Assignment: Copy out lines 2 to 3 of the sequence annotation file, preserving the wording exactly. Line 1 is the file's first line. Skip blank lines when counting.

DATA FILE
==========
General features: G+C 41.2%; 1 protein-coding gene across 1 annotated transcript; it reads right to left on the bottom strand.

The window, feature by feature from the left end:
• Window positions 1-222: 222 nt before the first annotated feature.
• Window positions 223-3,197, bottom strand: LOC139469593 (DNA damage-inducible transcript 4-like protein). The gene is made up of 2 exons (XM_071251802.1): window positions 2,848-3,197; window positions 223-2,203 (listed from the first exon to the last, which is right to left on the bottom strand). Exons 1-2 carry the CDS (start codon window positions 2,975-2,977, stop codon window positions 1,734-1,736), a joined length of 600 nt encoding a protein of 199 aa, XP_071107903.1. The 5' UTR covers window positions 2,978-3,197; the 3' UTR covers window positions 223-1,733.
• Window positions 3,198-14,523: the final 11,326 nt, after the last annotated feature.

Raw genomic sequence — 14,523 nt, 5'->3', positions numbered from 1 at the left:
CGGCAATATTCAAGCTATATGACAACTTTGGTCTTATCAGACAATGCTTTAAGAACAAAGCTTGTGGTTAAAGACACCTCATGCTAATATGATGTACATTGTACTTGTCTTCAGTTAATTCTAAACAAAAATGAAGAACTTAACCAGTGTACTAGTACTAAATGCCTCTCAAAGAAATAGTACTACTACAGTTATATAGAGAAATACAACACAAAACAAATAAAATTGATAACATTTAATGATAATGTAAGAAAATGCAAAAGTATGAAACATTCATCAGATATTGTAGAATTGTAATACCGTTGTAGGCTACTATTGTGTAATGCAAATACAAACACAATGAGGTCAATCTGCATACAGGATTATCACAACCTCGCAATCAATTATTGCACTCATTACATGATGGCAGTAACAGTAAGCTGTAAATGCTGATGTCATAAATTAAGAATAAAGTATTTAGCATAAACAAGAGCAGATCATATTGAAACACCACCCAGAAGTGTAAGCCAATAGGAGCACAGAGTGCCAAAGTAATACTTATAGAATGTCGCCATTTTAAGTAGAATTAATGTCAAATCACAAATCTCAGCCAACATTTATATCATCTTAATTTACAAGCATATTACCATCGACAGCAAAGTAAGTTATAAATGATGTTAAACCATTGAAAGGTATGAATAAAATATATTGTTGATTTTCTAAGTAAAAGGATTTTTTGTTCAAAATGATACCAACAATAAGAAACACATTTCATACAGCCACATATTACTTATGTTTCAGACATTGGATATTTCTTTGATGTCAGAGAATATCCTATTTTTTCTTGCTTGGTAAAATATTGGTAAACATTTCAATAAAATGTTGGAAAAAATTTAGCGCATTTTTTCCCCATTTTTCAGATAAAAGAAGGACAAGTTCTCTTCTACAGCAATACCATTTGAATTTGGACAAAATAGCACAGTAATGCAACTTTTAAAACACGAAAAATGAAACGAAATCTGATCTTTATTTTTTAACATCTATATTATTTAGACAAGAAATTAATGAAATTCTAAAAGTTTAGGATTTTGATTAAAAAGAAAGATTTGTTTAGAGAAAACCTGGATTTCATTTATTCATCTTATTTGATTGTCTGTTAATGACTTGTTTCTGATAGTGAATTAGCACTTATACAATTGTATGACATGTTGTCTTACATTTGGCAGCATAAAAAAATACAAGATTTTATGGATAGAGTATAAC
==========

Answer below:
The window, feature by feature from the left end:
• Window positions 1-222: 222 nt before the first annotated feature.